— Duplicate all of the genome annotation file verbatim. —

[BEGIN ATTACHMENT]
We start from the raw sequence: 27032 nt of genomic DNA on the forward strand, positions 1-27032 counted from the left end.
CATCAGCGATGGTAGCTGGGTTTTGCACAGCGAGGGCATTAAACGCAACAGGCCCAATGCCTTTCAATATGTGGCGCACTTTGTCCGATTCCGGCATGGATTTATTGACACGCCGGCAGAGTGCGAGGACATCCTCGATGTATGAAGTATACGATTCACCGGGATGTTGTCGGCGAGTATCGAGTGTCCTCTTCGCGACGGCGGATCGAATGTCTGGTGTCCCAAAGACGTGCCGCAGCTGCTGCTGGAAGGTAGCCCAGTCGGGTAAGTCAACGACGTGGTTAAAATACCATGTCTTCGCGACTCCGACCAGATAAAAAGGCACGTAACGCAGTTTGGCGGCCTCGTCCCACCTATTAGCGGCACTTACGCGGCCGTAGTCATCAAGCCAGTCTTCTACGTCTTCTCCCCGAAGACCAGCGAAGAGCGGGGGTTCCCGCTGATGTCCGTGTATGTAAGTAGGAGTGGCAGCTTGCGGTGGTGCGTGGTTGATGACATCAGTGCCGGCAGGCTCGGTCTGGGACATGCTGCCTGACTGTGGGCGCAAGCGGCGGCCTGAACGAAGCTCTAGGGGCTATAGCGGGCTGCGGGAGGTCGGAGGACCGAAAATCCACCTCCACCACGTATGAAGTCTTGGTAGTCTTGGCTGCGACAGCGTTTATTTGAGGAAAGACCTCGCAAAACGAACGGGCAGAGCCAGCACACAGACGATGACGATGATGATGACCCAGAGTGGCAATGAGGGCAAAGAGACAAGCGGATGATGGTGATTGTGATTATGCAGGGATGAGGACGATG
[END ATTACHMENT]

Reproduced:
We start from the raw sequence: 27032 nt of genomic DNA on the forward strand, positions 1-27032 counted from the left end.
CATCAGCGATGGTAGCTGGGTTTTGCACAGCGAGGGCATTAAACGCAACAGGCCCAATGCCTTTCAATATGTGGCGCACTTTGTCCGATTCCGGCATGGATTTATTGACACGCCGGCAGAGTGCGAGGACATCCTCGATGTATGAAGTATACGATTCACCGGGATGTTGTCGGCGAGTATCGAGTGTCCTCTTCGCGACGGCGGATCGAATGTCTGGTGTCCCAAAGACGTGCCGCAGCTGCTGCTGGAAGGTAGCCCAGTCGGGTAAGTCAACGACGTGGTTAAAATACCATGTCTTCGCGACTCCGACCAGATAAAAAGGCACGTAACGCAGTTTGGCGGCCTCGTCCCACCTATTAGCGGCACTTACGCGGCCGTAGTCATCAAGCCAGTCTTCTACGTCTTCTCCCCGAAGACCAGCGAAGAGCGGGGGTTCCCGCTGATGTCCGTGTATGTAAGTAGGAGTGGCAGCTTGCGGTGGTGCGTGGTTGATGACATCAGTGCCGGCAGGCTCGGTCTGGGACATGCTGCCTGACTGTGGGCGCAAGCGGCGGCCTGAACGAAGCTCTAGGGGCTATAGCGGGCTGCGGGAGGTCGGAGGACCGAAAATCCACCTCCACCACGTATGAAGTCTTGGTAGTCTTGGCTGCGACAGCGTTTATTTGAGGAAAGACCTCGCAAAACGAACGGGCAGAGCCAGCACACAGACGATGACGATGATGATGACCCAGAGTGGCAATGAGGGCAAAGAGACAAGCGGATGATGGTGATTGTGATTATGCAGGGATGAGGACGATG